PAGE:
Who is eligible to apply for Clean School Bus Program funds?
All public school districts in the U.S. are eligible to apply for funding through the Clean School Bus Program!
That includes school districts in all 50 states, Washington, D.C., Puerto Rico, Guam, American Samoa, the Northern Mariana Islands and the U.S. Virgin Islands, as well as Indian Tribes, Tribal organizations and Tribally-controlled schools. Public charter school districts are also eligible.
Nonprofit school transportation associations and certain types of eligible contractors including school bus dealers, Original Equipment Manufacturers (OEMs), school bus service providers and private school bus fleets that provide school bus transportation services, are eligible to apply directly to the program on school districts’ behalf with their approval.
Check the EPA website for full eligibility information.
How does the rebate program work?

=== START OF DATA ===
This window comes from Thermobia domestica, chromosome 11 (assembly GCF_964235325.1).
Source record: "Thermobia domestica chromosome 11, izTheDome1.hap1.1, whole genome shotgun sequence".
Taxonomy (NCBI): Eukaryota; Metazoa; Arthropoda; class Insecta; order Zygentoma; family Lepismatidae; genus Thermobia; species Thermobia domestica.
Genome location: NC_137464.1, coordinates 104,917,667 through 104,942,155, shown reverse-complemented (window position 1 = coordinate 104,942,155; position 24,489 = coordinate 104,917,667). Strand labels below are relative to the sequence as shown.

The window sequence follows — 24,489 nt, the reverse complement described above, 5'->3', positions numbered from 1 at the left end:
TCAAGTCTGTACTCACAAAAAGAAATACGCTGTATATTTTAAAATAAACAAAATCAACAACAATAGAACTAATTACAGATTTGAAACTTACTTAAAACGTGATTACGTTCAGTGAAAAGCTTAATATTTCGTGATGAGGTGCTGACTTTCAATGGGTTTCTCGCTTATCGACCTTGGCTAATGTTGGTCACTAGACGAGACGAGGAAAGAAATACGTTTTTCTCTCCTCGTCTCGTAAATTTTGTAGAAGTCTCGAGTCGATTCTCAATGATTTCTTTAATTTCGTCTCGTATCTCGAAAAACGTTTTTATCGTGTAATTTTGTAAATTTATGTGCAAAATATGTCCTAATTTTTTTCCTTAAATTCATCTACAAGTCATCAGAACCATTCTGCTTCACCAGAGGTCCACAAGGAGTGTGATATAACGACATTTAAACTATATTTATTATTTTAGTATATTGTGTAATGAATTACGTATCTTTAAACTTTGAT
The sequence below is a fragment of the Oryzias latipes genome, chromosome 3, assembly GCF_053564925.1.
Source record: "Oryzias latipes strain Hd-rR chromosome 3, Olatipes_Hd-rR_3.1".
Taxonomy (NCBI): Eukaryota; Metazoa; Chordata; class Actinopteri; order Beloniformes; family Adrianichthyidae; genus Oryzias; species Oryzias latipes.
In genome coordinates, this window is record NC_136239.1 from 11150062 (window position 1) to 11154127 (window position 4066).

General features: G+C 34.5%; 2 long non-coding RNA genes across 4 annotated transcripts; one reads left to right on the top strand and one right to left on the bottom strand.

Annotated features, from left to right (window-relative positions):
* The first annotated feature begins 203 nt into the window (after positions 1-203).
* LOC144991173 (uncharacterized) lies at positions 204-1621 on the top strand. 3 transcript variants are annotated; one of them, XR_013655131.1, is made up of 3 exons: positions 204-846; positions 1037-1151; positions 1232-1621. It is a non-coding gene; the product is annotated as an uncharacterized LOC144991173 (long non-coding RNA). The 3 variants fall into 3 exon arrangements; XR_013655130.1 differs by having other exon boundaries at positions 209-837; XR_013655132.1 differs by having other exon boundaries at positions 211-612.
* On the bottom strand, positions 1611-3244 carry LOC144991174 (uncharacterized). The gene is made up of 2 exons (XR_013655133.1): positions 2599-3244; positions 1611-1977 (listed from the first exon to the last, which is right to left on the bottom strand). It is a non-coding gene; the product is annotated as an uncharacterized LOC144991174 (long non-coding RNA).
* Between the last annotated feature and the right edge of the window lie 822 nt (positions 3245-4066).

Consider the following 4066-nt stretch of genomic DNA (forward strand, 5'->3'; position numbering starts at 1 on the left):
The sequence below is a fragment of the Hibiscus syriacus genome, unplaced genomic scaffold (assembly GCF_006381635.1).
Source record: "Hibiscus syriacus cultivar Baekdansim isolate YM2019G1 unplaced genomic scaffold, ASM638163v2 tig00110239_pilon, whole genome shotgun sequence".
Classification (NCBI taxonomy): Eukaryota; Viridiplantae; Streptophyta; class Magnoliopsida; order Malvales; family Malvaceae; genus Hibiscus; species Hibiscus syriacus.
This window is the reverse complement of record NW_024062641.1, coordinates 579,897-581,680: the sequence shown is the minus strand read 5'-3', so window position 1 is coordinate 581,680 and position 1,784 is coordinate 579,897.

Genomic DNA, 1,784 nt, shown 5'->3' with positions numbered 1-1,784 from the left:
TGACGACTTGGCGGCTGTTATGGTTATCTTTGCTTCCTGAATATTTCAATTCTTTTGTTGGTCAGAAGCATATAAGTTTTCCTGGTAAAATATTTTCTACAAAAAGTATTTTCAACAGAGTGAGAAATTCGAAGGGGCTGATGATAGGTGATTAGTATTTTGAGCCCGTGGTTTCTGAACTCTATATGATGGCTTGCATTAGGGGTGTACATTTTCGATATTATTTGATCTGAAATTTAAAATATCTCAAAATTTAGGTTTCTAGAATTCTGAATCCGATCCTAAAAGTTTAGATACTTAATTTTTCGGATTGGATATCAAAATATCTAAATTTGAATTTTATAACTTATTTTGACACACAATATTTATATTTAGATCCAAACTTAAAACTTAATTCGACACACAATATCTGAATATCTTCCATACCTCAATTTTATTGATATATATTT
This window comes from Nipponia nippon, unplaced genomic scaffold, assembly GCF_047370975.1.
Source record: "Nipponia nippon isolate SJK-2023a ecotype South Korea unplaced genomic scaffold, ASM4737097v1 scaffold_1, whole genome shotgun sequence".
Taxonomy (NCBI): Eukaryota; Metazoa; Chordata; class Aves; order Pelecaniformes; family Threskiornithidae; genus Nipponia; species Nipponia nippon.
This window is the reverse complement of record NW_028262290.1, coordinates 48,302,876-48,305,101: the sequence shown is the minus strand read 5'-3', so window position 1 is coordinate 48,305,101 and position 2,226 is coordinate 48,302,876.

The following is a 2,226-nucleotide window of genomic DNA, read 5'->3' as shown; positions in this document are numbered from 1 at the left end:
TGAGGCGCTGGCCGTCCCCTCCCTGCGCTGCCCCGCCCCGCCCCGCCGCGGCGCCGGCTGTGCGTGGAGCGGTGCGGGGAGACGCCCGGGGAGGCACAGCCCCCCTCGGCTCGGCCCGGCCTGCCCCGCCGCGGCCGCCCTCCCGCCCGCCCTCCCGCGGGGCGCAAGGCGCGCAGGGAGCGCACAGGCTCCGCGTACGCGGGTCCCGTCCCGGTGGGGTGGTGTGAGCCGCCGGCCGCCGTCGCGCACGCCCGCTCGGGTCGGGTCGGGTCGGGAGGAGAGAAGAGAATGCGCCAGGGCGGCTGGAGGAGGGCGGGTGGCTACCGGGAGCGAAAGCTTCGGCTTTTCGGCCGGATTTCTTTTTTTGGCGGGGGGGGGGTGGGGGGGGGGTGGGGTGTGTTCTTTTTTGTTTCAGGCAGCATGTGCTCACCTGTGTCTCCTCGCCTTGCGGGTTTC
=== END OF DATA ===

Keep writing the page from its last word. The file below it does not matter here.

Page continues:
The 2023 Clean School Bus Rebates program is a lottery, with priority for low-income, rural and Tribal schools. Public school districts and fleet operators in all 50 states, Washington, D.C., U.S. territories and Tribal nations are eligible to apply.
Applications are due January 31, 2024, and eligible school districts and fleet operators can apply on the EPA website.
After applying, school districts will be selected for funding using a lottery system that gives priority to districts that meet certain criteria. You can learn more about these priority districts, including how to self-certify as a priority district, below – and you can see the full list of priority districts here.
Priority districts that are selected will be awarded up to $345,000 per electric school bus. Districts that don’t meet the priority criteria but are selected for funding will be awarded up to $200,000 per electric school bus.